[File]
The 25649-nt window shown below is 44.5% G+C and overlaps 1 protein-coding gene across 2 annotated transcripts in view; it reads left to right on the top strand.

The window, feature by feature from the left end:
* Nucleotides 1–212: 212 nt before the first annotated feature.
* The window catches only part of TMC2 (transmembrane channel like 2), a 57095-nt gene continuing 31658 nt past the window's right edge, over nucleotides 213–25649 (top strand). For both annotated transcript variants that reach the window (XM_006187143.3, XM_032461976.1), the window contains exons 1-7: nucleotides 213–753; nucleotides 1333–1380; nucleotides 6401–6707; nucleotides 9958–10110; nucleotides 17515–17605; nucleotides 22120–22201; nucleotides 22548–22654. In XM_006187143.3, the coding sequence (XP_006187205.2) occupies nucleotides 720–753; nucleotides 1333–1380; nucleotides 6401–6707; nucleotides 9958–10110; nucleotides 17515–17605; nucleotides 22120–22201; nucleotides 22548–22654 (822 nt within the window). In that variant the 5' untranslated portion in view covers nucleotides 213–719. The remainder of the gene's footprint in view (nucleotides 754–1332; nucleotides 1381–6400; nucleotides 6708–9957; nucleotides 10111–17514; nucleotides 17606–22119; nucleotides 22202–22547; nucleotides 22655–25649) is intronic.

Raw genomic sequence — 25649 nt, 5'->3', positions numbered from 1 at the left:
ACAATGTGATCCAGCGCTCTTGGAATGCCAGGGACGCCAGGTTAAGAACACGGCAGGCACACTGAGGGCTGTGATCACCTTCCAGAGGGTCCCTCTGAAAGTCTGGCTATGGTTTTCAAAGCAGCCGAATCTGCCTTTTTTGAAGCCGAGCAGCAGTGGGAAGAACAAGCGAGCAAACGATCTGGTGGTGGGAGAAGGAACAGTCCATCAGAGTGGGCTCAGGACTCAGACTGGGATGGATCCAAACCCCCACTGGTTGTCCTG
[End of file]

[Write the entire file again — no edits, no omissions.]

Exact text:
The 25649-nt window shown below is 44.5% G+C and overlaps 1 protein-coding gene across 2 annotated transcripts in view; it reads left to right on the top strand.

The window, feature by feature from the left end:
* Nucleotides 1–212: 212 nt before the first annotated feature.
* The window catches only part of TMC2 (transmembrane channel like 2), a 57095-nt gene continuing 31658 nt past the window's right edge, over nucleotides 213–25649 (top strand). For both annotated transcript variants that reach the window (XM_006187143.3, XM_032461976.1), the window contains exons 1-7: nucleotides 213–753; nucleotides 1333–1380; nucleotides 6401–6707; nucleotides 9958–10110; nucleotides 17515–17605; nucleotides 22120–22201; nucleotides 22548–22654. In XM_006187143.3, the coding sequence (XP_006187205.2) occupies nucleotides 720–753; nucleotides 1333–1380; nucleotides 6401–6707; nucleotides 9958–10110; nucleotides 17515–17605; nucleotides 22120–22201; nucleotides 22548–22654 (822 nt within the window). In that variant the 5' untranslated portion in view covers nucleotides 213–719. The remainder of the gene's footprint in view (nucleotides 754–1332; nucleotides 1381–6400; nucleotides 6708–9957; nucleotides 10111–17514; nucleotides 17606–22119; nucleotides 22202–22547; nucleotides 22655–25649) is intronic.

Raw genomic sequence — 25649 nt, 5'->3', positions numbered from 1 at the left:
ACAATGTGATCCAGCGCTCTTGGAATGCCAGGGACGCCAGGTTAAGAACACGGCAGGCACACTGAGGGCTGTGATCACCTTCCAGAGGGTCCCTCTGAAAGTCTGGCTATGGTTTTCAAAGCAGCCGAATCTGCCTTTTTTGAAGCCGAGCAGCAGTGGGAAGAACAAGCGAGCAAACGATCTGGTGGTGGGAGAAGGAACAGTCCATCAGAGTGGGCTCAGGACTCAGACTGGGATGGATCCAAACCCCCACTGGTTGTCCTG